Arriving at the Coldwater, Major Henry, With the Missouri and Ohio Cavalry, crossed over. I was left to guard the bridge and await Major Henry's return, With orders to hold it "at all hazards. " Major Henry returned in about two hours. At the Coldwater our advance guard discovered and drove off 5 mounted men. I did not see them. We bivouacked that night about half-way between Coldwater and Hernando. Just as we halted for the night, our advance guard (about a quarter of a mile in advance) was fired on by a small squad of mounted men, who immediately turned and fled. When this was reported to Major Henry, he said, "It is only a squad of guerrillas; I apprehend no danger here," or words to that effect.
Although the pickets (our pickets) fired frequently during the night, the soldiers were not aroused. When I reported to Major Henry, very early next morning (Friday, 19th), he said, "There are 200 rebels, With two pieces of artillery, near by, waiting for us, and we must go out and whip them. " A very dense fog was prevailing at the time we left our bivouac, which continued until quite late that morning. We marched about one-half a mile toward Memphis, when our advance guard was fired on by two small cannons or howitzers, throwing canister, which passed over our heads.
Being then in a lane, we threw down the fence on our left, and formed line of battle in an open field, my command on the right. We were ordered to keep our lines unbroken, and not to fire. In a few minutes a small squad of the enemy appeared, coming out of the woods near our right. By the long guns they carried, I judged them to be mounted infantry. They fired a few shots, mortally wounding 1 man and 1 horse of my command.
We were now marched by the left flank, and formed on three sides of a hollow square, my command fronting on a small ravine, which I was ordered to "hold at all hazards. " The Ohio cavalry were posted at right angles With and near the right of my line.
I could not see the enemy for the fog, but could plainly hear him advancing through the ravine. I threw out a platoon of skirmishers, covering the whole front of my battalion, who dismounted and at once briskly engaged the enemy's skirmishers at short range. I held my position under a heavy fire until the enemy charged With a heavy column of Cavalry, breaking my line, and for an instant throwing I into confusion. The whole force then retreated through the timber to a large open field, across which the enemy followed us closely. On the opposite side of the field we rallied, turned, and charged the enemy across the field, back into the woods, when he, receiving re-enforcements, drove us again from the field. We then retreated in tolerable good order, although closely followed by the rebels for several miles, until we came to a bridge over a branch of Coldwater, which we broke in crossing. It was here that we suffered our greatest loss. The enemy did not pursue beyond the broken bridge, and we met With no further molestation. I saw Major Henry in the field where we made the charge. He seemed to be endeavoring to rally his men. I never saw him afterward.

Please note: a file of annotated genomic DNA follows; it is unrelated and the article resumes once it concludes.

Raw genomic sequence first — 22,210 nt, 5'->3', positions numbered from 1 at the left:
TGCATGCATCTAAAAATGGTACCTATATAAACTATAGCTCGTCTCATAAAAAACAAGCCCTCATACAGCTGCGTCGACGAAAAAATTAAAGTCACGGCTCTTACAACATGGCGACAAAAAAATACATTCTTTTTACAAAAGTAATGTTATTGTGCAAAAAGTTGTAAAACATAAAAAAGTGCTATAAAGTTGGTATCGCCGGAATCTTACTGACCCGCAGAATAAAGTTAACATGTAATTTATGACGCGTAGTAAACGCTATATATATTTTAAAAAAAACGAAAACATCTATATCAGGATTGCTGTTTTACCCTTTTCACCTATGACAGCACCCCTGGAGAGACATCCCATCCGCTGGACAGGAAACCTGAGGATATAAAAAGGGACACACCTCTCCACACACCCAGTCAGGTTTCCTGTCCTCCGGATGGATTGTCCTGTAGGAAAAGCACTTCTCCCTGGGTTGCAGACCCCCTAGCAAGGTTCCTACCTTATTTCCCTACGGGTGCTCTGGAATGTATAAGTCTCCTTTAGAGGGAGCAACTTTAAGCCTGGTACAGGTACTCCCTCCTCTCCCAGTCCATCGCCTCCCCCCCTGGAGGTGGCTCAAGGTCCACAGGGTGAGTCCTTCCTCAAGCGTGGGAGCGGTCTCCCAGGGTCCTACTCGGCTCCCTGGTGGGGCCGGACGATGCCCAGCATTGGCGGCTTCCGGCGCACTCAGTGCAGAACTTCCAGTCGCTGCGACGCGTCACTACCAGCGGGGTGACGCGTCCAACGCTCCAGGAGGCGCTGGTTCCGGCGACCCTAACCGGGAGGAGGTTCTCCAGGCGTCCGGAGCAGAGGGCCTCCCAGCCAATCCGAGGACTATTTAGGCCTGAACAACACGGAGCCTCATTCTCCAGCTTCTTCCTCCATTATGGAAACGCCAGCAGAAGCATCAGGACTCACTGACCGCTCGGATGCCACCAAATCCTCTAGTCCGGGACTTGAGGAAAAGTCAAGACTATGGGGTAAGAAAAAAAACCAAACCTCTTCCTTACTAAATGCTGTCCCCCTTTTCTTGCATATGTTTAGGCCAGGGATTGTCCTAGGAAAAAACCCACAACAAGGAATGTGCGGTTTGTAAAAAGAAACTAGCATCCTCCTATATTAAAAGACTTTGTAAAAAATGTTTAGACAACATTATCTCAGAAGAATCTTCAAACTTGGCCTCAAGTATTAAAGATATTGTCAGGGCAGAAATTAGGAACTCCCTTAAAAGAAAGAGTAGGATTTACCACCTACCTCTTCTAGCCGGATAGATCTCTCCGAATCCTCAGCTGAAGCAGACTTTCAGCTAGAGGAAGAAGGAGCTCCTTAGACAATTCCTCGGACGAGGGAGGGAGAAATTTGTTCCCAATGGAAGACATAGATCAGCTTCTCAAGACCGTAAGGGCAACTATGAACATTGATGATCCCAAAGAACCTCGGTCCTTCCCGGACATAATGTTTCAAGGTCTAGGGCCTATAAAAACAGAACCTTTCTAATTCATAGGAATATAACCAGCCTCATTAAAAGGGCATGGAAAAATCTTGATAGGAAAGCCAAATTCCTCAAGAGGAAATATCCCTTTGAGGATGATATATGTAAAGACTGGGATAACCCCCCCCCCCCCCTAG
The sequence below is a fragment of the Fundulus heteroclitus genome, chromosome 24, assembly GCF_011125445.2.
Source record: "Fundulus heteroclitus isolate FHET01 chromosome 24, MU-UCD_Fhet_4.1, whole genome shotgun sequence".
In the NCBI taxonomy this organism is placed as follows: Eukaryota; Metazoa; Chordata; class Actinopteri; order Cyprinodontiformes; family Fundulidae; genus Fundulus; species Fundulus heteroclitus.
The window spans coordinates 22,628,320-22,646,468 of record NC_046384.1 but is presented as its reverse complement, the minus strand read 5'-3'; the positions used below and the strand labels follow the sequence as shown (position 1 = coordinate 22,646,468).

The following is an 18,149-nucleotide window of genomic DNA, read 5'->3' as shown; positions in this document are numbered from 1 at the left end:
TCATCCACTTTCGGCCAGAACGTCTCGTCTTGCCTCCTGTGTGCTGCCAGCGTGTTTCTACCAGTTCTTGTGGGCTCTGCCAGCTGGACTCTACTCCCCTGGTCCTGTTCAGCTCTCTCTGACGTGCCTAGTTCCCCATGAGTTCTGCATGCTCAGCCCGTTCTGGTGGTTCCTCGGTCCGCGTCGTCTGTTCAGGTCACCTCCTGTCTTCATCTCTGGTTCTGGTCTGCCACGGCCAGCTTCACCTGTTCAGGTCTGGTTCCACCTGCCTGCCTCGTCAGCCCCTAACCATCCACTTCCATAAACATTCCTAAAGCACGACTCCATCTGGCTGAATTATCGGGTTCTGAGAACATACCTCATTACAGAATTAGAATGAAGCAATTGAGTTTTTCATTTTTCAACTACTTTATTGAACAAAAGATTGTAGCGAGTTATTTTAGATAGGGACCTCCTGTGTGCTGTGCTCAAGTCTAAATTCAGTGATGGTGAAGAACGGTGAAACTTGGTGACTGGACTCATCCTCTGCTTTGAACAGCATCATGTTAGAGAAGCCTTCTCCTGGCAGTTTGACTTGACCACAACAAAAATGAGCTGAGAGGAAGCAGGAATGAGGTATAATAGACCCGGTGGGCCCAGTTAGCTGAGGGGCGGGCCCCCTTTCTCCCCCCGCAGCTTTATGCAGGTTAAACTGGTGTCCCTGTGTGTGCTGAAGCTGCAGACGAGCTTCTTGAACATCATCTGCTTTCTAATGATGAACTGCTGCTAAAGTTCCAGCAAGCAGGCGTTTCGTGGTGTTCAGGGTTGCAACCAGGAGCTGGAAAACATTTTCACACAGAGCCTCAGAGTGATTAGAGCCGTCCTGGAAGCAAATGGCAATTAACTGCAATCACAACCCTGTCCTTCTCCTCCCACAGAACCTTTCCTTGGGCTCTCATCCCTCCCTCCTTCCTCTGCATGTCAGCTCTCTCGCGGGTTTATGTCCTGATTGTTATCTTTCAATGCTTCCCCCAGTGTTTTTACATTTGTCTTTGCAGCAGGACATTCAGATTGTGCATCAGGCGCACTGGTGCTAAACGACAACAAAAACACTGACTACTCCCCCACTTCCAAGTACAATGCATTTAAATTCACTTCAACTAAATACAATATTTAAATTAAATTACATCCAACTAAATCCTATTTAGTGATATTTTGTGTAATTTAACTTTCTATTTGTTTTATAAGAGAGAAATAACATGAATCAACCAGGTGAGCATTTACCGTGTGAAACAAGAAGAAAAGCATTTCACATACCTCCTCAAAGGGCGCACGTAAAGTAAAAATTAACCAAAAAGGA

The following is a list of casualties occurring in my command. *
* * * * * * * Sergt. C. H. Blessing, commanding Company B; Sergt. James Burke, commanding Company D, and Sergt. Henry Anglemire, who commanded Company M after the loss of Lieutenant Crawford, are all deserving of
*Nominal list, omitted, shows 1 killed and 21 MISSING.